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Question, this is regarding the "renshi" (to meet) used in Lesson Materials and the "ren"(person) and "shi"(to be).


So combining the ren(person)-shi(to be) cannot be the same meaning as "renshi"(to meet)? I just noticed that they have different character when written in chinese

ChineseClass101.com Verified
Sunday at 04:40 PM
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Hi, Patricia,


你好,冯平恬。

Thank you for your comment.

Hope you can enjoy our class.

If you have any question, please let us know.


Cho

Team ChineseClass101.com

Patricia
Friday at 12:40 AM
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你好吗

我叫冯平恬


Hello!

Im Feng2 Ping2 Tian2


My Apologies, somehow i could not get "tian" on the keyboard....weird.


Please keep up the good work. My Chinese is coming along beautifully thanks to your hard work!

ChineseClass101.com Verified
Thursday at 02:26 AM
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Hi, Sarah,

小辣椒 means small red pepper. This is a nick name.

In China, we always call our close friend by nick name, but 小辣椒 is not a good to call you if you are not so close.

Of course, you'd better not introduce yourself by 小辣椒.


Cho

Team ChineseClass101.com

Sarah
Thursday at 01:52 AM
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Hello,


I have a Chinese friend who gave me a name, but I am not sure if it is a nickname, or a silly name, or something that can actually be used as a real name. The name is 小辣椒. (fyi I am a female). He just said one day, you know I think I will call you 小辣椒. When I asked why, he said its because you like to debate and you have red hair. Is this name his way of teasing me or is it a good name? Could I actually introduce myself to a Chinese person with this name?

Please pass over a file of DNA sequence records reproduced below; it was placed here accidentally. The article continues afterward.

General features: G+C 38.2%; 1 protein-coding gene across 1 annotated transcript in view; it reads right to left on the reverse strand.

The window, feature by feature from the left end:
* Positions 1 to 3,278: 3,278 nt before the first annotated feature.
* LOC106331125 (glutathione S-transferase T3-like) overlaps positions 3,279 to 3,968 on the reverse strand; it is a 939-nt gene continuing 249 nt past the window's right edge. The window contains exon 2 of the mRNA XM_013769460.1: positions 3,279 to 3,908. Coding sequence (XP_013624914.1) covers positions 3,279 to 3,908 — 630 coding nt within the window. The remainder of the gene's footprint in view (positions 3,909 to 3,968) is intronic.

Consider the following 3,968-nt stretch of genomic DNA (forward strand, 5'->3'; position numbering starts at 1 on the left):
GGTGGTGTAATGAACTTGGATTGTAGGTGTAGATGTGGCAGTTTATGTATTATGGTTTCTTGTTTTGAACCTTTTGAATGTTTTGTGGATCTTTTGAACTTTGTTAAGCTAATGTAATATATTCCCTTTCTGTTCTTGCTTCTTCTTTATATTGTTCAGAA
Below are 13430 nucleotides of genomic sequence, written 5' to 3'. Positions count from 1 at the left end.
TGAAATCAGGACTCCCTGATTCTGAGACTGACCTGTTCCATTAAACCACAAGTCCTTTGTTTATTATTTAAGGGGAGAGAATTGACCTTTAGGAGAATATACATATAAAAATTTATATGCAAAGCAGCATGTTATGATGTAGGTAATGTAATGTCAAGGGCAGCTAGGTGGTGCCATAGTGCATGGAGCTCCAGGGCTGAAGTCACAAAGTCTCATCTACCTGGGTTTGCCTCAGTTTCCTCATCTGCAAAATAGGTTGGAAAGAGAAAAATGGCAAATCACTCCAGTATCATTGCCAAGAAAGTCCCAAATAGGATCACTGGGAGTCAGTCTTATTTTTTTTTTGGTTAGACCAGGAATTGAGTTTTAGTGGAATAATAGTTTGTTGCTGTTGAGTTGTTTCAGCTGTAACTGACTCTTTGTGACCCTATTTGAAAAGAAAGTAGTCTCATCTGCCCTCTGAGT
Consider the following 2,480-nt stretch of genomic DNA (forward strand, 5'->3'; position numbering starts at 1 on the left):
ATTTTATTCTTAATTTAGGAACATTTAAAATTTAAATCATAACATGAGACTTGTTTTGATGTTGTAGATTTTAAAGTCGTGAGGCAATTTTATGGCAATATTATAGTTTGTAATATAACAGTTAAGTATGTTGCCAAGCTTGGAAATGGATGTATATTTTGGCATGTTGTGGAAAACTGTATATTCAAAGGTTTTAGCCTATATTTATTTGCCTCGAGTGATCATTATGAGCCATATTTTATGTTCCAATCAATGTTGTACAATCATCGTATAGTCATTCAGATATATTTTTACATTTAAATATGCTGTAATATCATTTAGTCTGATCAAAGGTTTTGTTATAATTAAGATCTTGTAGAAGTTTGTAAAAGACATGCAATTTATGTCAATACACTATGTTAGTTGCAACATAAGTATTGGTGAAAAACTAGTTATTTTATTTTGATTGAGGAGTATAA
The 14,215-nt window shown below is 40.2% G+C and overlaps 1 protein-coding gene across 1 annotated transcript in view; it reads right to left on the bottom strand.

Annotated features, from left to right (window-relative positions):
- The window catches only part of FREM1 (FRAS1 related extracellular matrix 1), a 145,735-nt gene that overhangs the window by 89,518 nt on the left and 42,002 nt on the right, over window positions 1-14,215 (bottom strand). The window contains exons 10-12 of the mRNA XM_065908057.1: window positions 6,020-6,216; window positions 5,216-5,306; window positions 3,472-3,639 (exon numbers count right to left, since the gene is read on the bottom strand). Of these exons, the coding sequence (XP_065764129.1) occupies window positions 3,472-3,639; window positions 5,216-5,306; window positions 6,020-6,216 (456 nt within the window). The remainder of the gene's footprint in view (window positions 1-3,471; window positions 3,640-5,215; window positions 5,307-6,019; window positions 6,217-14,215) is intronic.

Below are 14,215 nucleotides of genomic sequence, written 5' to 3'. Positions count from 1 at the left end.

Thank you,

Sarah

Team ChineseClass101.com
Wednesday at 12:46 PM
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Hi, Laura,


Thank you for your introduction.

Oh, you have a Japanese name!

Could you tell me your oNAMAE in Japanese?

As we both use Characters for name, you can use the Japanese name,

The only different is romanization.

And I also think 川村 will be suitable for you.


Thank you.

Cho

ChineseClass101.com

Laura Szamosfalvi
Monday at 09:58 PM
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Hello!


Thank you for your hard work, these lessons are great! :smile:

Could you help me find a Chinese name, please? I'm Laura Szamosfalvi and I'm from Hungary. My last name means "lives in Szamos village" (even though my family doesn't live there), but Szamos is also a name of a river in Hungary, so my Japanese teacher in the U.S. started calling me Kawamura (川村), because my real last name is too hard to pronounce... :sweat_smile:

I was thinking it could be something related to that, I especially like the river part. I was born in the year of the horse and I'm a happy, kind of whimsical person. :grin: